We can help you decide if an alcohol addiction treatment center could be the solution to your loved one’s drinking.Alcohol Addiction or dependency, can be defined as having a minimum of 5 of the following signs:
- A tolerance for alcohol (needing more alcohol to achieve the same effect)
- Exhibiting withdrawal symptoms
- Ingesting alcohol in larger quantities than what was intended
- Having a regular desire to decrease or the inability to decrease the amount of alcohol ingested, while spending a lot of time attempting to get alcohol
- Continuing using alcohol even though the individual knows there are reoccurring physical or psychological problems that are caused by the alcohol.
Consequences of alcohol abuse
Most individuals will have some experience with alcohol. Several will try and stop, or still drink socially without significant adverse effects. Some others will use alcohol frequently, with varying degrees of physical, emotional, and social issues. Some will develop a dependency and be destructive to themselves and others for several years. Some will die – and some will cause other fatalities.
As there is no particular way to predict which alcohol drinkers will develop serious problems, all alcohol use must be considered as potentially hazardous. The chronic alcohol ingestion caused by alcoholism can result in psychological and physiological disorders. Alcohol addiction is one of the world’s most costly substance use problems; with the exception of nicotine dependency, alcoholism is cost more to most countries than all other drug usage problems combined.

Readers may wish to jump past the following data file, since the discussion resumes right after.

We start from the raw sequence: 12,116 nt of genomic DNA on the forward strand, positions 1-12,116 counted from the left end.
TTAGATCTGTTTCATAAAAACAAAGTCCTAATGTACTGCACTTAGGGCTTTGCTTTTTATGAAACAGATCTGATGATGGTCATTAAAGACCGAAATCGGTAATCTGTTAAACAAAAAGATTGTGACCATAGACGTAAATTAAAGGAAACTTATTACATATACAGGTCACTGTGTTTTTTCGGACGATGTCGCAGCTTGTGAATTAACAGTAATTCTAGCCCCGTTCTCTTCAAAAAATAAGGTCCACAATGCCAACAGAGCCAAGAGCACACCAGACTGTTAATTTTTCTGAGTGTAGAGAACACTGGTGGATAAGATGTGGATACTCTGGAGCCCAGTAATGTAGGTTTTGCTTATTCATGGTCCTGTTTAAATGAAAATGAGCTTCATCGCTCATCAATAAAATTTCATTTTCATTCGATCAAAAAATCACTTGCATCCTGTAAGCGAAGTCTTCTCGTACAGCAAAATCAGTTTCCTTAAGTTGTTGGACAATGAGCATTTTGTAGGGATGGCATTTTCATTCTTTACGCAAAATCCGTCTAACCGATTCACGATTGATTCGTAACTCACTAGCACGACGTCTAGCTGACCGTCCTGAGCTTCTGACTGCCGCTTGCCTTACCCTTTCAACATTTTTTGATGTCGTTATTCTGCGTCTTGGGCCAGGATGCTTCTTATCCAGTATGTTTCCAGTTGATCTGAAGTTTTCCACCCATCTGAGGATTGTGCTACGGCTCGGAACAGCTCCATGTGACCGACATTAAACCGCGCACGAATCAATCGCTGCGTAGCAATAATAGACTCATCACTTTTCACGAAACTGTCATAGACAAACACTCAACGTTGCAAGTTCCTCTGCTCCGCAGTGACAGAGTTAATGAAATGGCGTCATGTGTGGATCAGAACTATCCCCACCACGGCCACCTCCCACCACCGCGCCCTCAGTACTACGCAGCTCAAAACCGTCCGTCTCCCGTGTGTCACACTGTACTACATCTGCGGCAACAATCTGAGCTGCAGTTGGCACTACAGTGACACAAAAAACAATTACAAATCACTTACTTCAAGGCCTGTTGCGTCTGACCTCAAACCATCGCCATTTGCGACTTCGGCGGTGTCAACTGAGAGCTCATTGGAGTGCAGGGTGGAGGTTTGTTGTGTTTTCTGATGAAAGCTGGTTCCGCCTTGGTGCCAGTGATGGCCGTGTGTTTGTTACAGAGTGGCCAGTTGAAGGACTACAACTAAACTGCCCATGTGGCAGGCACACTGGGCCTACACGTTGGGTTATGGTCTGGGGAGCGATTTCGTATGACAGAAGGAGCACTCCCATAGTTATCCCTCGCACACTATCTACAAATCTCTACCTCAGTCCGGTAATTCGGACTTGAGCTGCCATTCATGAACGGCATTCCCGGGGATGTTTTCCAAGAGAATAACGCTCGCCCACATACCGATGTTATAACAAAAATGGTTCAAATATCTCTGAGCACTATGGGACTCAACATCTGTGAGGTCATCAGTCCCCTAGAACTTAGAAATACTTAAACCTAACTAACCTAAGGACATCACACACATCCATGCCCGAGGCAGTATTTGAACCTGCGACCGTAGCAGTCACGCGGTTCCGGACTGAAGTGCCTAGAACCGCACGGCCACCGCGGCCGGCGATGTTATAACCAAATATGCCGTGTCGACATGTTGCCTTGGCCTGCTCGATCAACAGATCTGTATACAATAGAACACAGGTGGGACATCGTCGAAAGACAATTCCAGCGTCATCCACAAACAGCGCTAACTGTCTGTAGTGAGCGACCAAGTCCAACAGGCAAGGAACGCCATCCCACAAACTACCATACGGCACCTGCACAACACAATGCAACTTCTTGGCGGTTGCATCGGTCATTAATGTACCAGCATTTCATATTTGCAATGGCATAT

Many terminologies are applied to a drinker’s relationship with alcohol. Use, misuse, heavy use, abuse, addiction, and dependence are all common labels used to describe drinking habits, but the actual meaning of these words can vary greatly depending upon the context in which they are used. Even within the medical field, the definition can vary between areas of specialization. The introduction of politics and religion further muddles the issue and exacerbates ambiguity.
Use refers to simple use of a substance. An individual who drinks any alcoholic beverage is using alcohol.
Alcohol Addiction Treatment: Alcohol Dependence
Alcohol users may develop a physical or psychological dependence. This can cause important harm to the individual, in terms of physical and mental health, financial problems, employment difficulties etc. Additionally, alcohol dependence is likely to cause important distress to partners, children or other family members, who may be directly or indirectly exposed to the consequences arising from compulsive alcohol consumption.
Alcohol Addiction Treatment: Physical dependence
Physical dependence is frequently related to constant heavy drinking. Individuals who drink regularly become tolerant to many of the unpleasant effects of alcohol and are able to drink more before suffering these effects. Several heavy drinkers may not seem to be drunk. Because they still work and socialize reasonably well, harm to their physical health can go unrecognized until important damage develops – or until they are unable to drink for some reason and suddenly experience alcohol withdrawal symptoms such as jumpiness, sleeplessness, sweating, and poor appetite, tremors (the “shakes”), convulsions, hallucinations and sometimes death. Fatalities from suicide, accident and cirrhosis of the liver are very frequent among heavy drinkers. If you have a physical dependence, it’s incredibly likely that an alcohol addiction treatment would be highly beneficial.